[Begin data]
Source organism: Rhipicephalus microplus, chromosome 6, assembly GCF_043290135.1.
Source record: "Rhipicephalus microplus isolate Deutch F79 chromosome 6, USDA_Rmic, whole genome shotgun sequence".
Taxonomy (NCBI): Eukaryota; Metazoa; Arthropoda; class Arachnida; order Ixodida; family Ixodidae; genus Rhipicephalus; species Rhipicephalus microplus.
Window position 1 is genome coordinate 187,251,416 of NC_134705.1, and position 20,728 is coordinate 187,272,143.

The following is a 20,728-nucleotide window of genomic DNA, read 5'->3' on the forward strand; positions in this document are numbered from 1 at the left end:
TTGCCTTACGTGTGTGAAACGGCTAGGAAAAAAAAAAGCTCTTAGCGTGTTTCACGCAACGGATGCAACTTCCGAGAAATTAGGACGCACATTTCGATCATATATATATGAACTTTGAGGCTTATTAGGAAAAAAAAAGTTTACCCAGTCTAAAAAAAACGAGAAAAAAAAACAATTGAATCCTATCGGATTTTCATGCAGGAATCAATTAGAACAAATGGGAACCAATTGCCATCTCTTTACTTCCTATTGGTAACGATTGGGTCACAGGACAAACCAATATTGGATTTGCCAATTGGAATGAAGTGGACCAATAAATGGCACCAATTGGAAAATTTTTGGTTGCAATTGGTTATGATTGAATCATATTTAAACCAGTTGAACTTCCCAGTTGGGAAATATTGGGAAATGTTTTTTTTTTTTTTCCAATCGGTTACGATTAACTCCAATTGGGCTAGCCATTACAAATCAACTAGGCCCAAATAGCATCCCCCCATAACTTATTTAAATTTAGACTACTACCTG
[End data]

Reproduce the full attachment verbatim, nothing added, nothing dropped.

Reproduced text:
Source organism: Rhipicephalus microplus, chromosome 6, assembly GCF_043290135.1.
Source record: "Rhipicephalus microplus isolate Deutch F79 chromosome 6, USDA_Rmic, whole genome shotgun sequence".
Taxonomy (NCBI): Eukaryota; Metazoa; Arthropoda; class Arachnida; order Ixodida; family Ixodidae; genus Rhipicephalus; species Rhipicephalus microplus.
Window position 1 is genome coordinate 187,251,416 of NC_134705.1, and position 20,728 is coordinate 187,272,143.

The following is a 20,728-nucleotide window of genomic DNA, read 5'->3' on the forward strand; positions in this document are numbered from 1 at the left end:
TTGCCTTACGTGTGTGAAACGGCTAGGAAAAAAAAAAGCTCTTAGCGTGTTTCACGCAACGGATGCAACTTCCGAGAAATTAGGACGCACATTTCGATCATATATATATGAACTTTGAGGCTTATTAGGAAAAAAAAAGTTTACCCAGTCTAAAAAAAACGAGAAAAAAAAACAATTGAATCCTATCGGATTTTCATGCAGGAATCAATTAGAACAAATGGGAACCAATTGCCATCTCTTTACTTCCTATTGGTAACGATTGGGTCACAGGACAAACCAATATTGGATTTGCCAATTGGAATGAAGTGGACCAATAAATGGCACCAATTGGAAAATTTTTGGTTGCAATTGGTTATGATTGAATCATATTTAAACCAGTTGAACTTCCCAGTTGGGAAATATTGGGAAATGTTTTTTTTTTTTTTCCAATCGGTTACGATTAACTCCAATTGGGCTAGCCATTACAAATCAACTAGGCCCAAATAGCATCCCCCCATAACTTATTTAAATTTAGACTACTACCTG